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Keynote I: Tuesday November 27, 2007

Middleware Should Think Globally and Act Locally

Mark Hapner, Distinguished Engineer and Chief Web Services Strategist
Sun Microsystems


A core function of middleware is to provide a compositional fabric to  knit the disparate applications and data in an enterprise together. In  the past, each middleware product included a proprietary composition  infrastructure. Customers chose between these and ended up with a  proprietary composition infrastructure at the center of their  enterprise architecture. Today, enterprises have the option of  aligning their architectures with global composition standards. If  this is done, it allows the enterprise to own their architecture and  require their middleware vendors to align with it.

This is an important event in the history of middleware. It has the  potential to benefit both middleware customers and vendors; however,  it raises new challenges and creates new pitfalls. This talk focuses  on the challenges of practically applying global computing composition  in an enterprise domain. It presents a model that helps both  middleware customers and vendors reason about their roles in this new  world of global computing and how to apply it to solve local  enterprise computing problems.

Keynote II: Thursday November 29, 2007

Meeting the Challenges of Ultra-Large-Scale Distributed Real-time and
Embedded Systems with QoS-enabled Middleware and Model-Driven Engineering

Dr. Douglas C. Schmidt, Vanderbilt University


New and planned applications will run on ultra-large-scale (ULS)
distributed real-time and embedded (DRE) systems characterized by
thousands of platforms, sensors, decision nodes, actuators, and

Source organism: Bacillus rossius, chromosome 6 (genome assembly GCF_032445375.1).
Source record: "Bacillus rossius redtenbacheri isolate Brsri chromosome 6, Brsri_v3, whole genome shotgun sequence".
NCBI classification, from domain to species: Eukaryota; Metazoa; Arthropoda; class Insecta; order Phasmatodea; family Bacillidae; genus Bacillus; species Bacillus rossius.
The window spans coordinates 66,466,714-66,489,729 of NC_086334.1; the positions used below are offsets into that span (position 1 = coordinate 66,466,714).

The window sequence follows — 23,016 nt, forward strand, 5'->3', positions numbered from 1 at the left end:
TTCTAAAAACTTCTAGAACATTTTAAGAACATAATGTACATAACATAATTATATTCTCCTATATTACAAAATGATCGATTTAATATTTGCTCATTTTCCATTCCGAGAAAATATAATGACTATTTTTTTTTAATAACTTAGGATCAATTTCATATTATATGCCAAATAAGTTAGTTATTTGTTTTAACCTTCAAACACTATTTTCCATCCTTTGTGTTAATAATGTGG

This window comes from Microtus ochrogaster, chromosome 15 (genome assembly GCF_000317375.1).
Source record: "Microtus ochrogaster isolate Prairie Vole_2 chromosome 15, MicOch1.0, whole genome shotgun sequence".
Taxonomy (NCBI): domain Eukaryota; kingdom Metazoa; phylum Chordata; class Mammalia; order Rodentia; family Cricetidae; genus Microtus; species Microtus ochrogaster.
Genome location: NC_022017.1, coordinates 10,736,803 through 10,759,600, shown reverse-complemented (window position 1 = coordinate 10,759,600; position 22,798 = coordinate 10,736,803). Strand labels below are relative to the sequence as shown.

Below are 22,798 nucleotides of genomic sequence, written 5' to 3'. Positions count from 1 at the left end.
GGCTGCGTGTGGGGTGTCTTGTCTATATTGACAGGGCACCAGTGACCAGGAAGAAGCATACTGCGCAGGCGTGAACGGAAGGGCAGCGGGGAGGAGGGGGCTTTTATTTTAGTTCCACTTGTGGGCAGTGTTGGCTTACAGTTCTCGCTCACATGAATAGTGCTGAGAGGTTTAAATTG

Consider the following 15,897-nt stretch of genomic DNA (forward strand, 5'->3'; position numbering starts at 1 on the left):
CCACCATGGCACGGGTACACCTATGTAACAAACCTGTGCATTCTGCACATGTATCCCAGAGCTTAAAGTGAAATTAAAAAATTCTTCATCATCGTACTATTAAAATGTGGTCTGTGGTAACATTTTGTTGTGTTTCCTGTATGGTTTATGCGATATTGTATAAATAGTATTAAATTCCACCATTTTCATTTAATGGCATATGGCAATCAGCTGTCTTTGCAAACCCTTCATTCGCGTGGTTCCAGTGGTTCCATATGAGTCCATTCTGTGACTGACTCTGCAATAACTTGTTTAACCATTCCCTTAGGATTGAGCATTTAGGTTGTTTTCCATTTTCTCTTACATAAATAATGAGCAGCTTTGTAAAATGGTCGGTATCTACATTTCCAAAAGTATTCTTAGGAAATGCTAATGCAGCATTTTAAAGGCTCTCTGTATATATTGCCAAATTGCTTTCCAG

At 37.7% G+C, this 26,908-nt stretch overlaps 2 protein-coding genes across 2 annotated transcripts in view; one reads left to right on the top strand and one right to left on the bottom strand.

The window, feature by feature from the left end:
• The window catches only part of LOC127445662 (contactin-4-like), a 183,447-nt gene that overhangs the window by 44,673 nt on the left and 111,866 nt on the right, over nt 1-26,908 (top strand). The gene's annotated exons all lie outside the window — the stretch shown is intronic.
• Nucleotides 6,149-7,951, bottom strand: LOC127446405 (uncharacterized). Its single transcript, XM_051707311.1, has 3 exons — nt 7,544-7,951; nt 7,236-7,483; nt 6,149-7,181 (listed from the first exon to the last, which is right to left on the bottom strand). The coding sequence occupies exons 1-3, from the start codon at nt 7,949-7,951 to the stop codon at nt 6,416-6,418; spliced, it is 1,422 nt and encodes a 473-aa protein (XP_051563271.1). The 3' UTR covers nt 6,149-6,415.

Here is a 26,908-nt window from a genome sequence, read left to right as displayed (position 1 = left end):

operators connected through heterogeneous networks to achieve system
objectives.  Software for traditional small-scale real-time and
embedded systems has been designed and provisioned using relatively
static techniques (such as rate monotonic analysis), so it could be
analyzed and validated using detailed and precise techniques (such as
static analysis and model-checking).  In contrast, the size and
complexity of ULS systems motivates the need for dynamic adaptation
and autonomic behavior, which require significant R&D advances to
provide confidence that their implementations and adaptation
strategies can be depended upon to meet end-to-end requirements in
diverse operating environments.

This talk will explore the characteristics of ULS DRE systems that
affect their quality and present the results of initial attempts to
develop and validate QoS-enabled middleware and model-driven
technologies to assure key properties of today's large-scale systems
and runtime platforms.  The talk will also discuss gaps in the
existing technology base that require significant R&D investment to
scale up to meet the ambitious demands of the next generation of ULS
DRE systems.




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